The proposed legislation would still preserve the official certification of revenues as a constitutional duty of the executive branch, but it would also compel the governor each year in the annual budget message to give an explanation for any divergence from the advisory board’s forecast.
Twenty-eight and counting
The bill’s language notes that 28 other states have also already adopted the consensus approach to revenue forecasting, and an identical version has already been introduced in the Assembly and moved out of committee.
Aissued earlier this year by Stockton University’s William J. Hughes Center for Public Policy also raised the consensus-forecasting issue, citing Delaware and New York as two neighboring states where the revenue-projection effort involves getting input from outside economic advisors. Those two states also fared better in a recent of state revenues and expenses, with Delaware collecting revenues that covered more than 100 percent of its expenses between the 2002 and 2015 fiscal years, and New York collecting revenues covering 99 percent of its expenses during the same years. But New Jersey’s performance was far worse in the Pew analysis, with revenue collections meeting just 92.4 percent of expenses.
Gordon said the idea behind the consensus approach to revenue forecasting is to foster more cooperation between the executive and legislative branches that should ultimately generate more realistic and accurate projections.
“Agree on what the revenue side is, and then we can spend the rest of the budget process debating our spending priorities,” Gordon said. “But at least we know what we’re working with, and we don’t find ourselves, with a couple of months to go in a fiscal year, facing an unforeseen deficit.”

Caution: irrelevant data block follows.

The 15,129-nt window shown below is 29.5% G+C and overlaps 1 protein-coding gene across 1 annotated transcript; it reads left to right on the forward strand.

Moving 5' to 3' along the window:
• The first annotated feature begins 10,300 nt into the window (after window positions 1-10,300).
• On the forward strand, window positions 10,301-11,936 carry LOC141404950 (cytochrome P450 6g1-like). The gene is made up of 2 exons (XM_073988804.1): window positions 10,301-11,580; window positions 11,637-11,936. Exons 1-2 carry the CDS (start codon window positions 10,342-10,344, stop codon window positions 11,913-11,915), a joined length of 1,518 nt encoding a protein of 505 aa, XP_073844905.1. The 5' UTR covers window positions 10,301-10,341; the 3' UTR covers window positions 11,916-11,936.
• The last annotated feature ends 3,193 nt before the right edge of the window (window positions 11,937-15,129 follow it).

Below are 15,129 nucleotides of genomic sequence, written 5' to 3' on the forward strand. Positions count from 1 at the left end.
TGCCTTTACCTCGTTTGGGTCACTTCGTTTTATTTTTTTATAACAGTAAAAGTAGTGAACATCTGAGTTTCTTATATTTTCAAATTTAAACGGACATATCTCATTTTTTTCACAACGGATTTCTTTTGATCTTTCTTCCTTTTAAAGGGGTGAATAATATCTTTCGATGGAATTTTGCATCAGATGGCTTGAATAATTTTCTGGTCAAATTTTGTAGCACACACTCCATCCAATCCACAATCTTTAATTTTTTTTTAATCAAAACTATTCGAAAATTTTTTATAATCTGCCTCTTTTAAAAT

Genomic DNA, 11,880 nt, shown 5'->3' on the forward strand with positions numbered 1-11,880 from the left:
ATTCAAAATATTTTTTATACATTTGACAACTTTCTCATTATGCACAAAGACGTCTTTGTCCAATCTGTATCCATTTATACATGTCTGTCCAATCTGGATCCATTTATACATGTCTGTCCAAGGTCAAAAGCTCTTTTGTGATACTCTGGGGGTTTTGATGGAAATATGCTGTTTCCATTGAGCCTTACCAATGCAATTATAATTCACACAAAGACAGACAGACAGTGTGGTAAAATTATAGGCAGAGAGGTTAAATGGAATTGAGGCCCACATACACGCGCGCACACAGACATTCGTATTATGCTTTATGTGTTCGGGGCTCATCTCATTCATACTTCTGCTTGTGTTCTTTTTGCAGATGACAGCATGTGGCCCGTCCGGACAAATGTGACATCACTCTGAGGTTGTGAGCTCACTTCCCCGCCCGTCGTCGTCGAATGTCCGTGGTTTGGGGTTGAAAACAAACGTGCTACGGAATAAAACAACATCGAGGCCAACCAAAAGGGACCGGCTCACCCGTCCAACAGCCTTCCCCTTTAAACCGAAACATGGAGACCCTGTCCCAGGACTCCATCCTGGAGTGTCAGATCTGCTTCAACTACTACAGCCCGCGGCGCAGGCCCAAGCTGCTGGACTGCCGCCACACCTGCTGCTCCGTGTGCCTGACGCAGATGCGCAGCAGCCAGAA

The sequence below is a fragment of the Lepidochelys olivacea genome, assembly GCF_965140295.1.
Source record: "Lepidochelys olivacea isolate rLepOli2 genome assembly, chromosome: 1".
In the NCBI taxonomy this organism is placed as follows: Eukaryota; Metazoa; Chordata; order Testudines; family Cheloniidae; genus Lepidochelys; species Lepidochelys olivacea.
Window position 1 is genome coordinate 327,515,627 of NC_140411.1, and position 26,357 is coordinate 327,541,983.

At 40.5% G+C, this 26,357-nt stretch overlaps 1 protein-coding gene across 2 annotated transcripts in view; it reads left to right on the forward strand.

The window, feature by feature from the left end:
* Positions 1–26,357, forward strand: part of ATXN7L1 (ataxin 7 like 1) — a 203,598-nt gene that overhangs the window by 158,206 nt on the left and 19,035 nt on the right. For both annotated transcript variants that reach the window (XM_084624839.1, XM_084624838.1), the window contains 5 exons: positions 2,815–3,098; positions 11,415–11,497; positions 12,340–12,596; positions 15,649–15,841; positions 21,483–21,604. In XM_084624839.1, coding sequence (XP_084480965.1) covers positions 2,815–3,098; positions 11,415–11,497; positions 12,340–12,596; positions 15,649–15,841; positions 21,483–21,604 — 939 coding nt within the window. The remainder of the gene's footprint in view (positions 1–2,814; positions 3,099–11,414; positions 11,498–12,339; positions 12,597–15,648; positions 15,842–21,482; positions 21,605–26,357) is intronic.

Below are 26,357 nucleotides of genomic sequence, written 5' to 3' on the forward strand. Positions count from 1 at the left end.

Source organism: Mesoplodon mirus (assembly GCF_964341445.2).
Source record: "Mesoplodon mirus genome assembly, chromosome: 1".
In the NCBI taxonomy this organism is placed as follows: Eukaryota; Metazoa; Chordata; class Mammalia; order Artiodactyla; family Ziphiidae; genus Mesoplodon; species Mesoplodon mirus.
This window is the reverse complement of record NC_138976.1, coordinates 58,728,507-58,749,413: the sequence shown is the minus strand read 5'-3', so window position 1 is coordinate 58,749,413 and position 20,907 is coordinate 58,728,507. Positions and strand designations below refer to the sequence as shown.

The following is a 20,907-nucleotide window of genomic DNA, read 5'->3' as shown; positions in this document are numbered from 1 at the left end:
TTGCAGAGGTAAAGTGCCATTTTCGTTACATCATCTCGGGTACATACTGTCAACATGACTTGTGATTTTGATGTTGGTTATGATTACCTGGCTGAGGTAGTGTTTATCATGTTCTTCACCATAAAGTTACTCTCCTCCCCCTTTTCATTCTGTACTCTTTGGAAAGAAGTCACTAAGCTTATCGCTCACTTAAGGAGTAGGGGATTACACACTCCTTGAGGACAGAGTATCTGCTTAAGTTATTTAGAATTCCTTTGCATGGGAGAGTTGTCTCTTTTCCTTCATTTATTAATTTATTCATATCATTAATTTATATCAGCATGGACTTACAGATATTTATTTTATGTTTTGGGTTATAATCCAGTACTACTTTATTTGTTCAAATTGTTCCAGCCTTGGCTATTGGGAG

In Christie’s early 2016 veto of a similar consensus-forecasting bill, the governor suggested the collaborative projections wouldn’t necessarily produce better results. A statement that was issued by the Treasury in response to the recent Stockton report’s findings also said consensus forecasting can produce “delays and confusion.”
But with Christie now in his final months in office, he may see merit in restricting some of the power of the governor’s office, especially since many expect his successor will be Democratic gubernatorial candidate Phil Murphy. Recent polls show Murphy is way ahead of Republican candidate Kim Guadagno, Christie’s longtime lieutenant governor.
Oroho, the bill’s Republican sponsor, said in a recent interview that he’s expecting New Jersey’s revenue conditions to start improving as a series ofthat were signed into law by Christie last year continue to take hold and influence the state’s economy. A member of the Senate Budget and Appropriations Committee, Oroho said the consensus-forecasting model would help support the panel’s efforts “irrespective of what administration you have.”
“This is another quasi-independent review,” Oroho said. “I don’t think it would be a bad thing.”